What are Open Source Security Approaches?

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Open source security approaches enable organizations to secure their applications and networks while avoiding expensive proprietary security offerings.

An open source approach allows organizations to secure their applications across cloud providers and other platforms using platform-agnostic APIs. These APIs are written by contributors to the open source software code while cloud providers may use open source code that allows the open APIs to connect to the cloud.

Open source approaches, for security or not, also bring in collaboration across an industry. It isn’t just one organization that benefits from a program or technology, but everyone who contributes to and uses it.

The open source projects and programs used as examples in this article come from two major open source entities: The Linux foundation and the Cloud Native Computing Foundation (CNCF). The two also work closely together to further the projects under their purview.

Open source security approaches include encryption, software-defined security orchestration, secure software update systems, cloud-native policy control, and cloud-native runtime security programs. This list is not exhaustive but is meant to provide a look at a selection of foundational to specific security elements that have open source options

Security

Encryption-Enabled Open Source Security — Let’s Encrypt

Encryption is the foundational element of cybersecurity. It is used in both open source and proprietary applications and services. It is where legible data, known as plaintext, is converted into ciphertext, which can’t easily be accessed by someone or something not authorized to view the data. Typically, there are two types of keys used in encryption, public and private. They are algorithms used to turn plaintext into ciphertext and back.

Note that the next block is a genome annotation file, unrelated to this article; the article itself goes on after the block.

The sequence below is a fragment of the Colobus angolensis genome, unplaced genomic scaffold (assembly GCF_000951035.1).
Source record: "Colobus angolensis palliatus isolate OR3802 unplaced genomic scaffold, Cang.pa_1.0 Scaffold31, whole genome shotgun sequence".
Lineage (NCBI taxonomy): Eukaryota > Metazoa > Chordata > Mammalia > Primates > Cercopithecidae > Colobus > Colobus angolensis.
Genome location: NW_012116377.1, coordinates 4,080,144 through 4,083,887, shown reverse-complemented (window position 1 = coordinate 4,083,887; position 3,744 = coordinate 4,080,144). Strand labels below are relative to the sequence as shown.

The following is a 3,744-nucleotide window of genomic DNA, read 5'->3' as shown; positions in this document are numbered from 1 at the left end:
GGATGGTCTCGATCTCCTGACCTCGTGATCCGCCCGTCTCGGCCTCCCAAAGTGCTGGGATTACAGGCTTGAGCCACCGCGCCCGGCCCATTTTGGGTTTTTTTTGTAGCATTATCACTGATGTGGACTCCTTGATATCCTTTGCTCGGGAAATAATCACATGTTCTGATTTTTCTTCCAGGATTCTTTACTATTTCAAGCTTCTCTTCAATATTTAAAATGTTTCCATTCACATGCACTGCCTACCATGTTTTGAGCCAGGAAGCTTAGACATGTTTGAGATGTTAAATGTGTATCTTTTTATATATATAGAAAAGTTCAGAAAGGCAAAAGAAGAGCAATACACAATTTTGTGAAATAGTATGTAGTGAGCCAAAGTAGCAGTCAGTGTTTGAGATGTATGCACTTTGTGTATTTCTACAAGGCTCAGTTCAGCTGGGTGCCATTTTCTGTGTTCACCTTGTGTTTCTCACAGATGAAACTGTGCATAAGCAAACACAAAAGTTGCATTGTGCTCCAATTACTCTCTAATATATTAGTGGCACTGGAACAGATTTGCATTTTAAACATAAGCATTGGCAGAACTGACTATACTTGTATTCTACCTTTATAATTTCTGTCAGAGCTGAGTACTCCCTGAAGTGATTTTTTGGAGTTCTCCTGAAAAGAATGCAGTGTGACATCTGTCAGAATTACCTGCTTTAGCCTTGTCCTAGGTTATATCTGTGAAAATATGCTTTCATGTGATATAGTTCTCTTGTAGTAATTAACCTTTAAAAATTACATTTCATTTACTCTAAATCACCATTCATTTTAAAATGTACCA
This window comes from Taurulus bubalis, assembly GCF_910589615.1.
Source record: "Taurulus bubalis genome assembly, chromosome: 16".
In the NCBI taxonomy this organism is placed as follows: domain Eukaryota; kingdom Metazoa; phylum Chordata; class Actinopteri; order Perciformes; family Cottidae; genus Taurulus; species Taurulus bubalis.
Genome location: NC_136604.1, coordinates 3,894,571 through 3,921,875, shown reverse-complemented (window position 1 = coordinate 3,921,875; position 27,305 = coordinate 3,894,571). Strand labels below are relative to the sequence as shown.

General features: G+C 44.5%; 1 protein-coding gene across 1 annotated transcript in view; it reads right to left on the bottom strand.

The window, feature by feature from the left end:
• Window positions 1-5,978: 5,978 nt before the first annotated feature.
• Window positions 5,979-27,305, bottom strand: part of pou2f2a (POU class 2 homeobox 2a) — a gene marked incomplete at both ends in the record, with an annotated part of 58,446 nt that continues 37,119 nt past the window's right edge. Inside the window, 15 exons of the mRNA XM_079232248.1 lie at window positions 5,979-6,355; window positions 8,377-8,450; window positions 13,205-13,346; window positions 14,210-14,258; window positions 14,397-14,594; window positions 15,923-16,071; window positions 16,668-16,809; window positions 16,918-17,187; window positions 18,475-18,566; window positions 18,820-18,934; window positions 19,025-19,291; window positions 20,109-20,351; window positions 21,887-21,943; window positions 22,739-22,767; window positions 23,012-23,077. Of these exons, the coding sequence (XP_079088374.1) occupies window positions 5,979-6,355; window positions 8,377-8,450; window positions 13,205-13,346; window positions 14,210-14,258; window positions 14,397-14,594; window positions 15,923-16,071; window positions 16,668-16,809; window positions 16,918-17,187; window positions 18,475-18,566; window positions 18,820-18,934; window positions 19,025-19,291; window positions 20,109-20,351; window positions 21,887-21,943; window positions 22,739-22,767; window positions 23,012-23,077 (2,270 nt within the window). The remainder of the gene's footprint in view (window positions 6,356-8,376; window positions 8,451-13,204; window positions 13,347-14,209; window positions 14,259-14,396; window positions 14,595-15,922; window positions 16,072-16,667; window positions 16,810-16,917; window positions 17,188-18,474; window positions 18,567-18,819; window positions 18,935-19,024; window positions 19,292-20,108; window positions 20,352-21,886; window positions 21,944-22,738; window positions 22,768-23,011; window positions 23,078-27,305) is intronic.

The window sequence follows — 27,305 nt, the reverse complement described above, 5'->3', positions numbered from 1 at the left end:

The open source program Let’s Encrypt from the Internet Security Research Group (ISRG) is an open source program that uses encryption. Let’s Encrypt is an open source certificate authority (CA). The Let’s Encrypt CA allows server administrators to set up an HTTPS server and automatically have the server be certified as browser-trusted. It is capable of domain validation in addition to certificate issuance and revocation.

Software-Defined Security Orchestration — Open Security Controller

Software-defined security orchestration is used in many networks as a way to automate the deployment of virtualized security functions. For example, the functions could include next-generation firewalls (NGFWs), intrusion prevention systems (IPSs), and application data controllers. Automation is a major aspect of SDNs such as in data centers or SD-WANs.

Network administrators can use software-defined security software to centralize and automate security tools. This virtualized form of security can be used in the data center or SD-WAN.

Virtualization makes the security functions automatically scalable. It also decouples the security functions from proprietary hardware devices in favor of commercial off-the-shelf white boxes. The latter type of device is commonly associated with open source programs because open source is another way to avoid proprietary products.

The Open Security Controller (OSC), from the Open Security Controller Project, has several functionalities. They include:

  • Automation and orchestration of virtualized security functions.
  • Centralized coordination of security policy across multiple cloud environments.
  • Abstraction for infrastructure interactions for security managers.
  • Dynamic autoscaling of security services.
  • No vendor lock-in.
  • Policy alignment to application workloads.
  • Separation of duties
Open source

Virtualized security functions from multiple vendors can be fully provisioned, de-provisioned, and distributed within the network perimeter by using the OSC. This controller coordinates security policies that determine the security functions’ behavior across multiple SDN environments.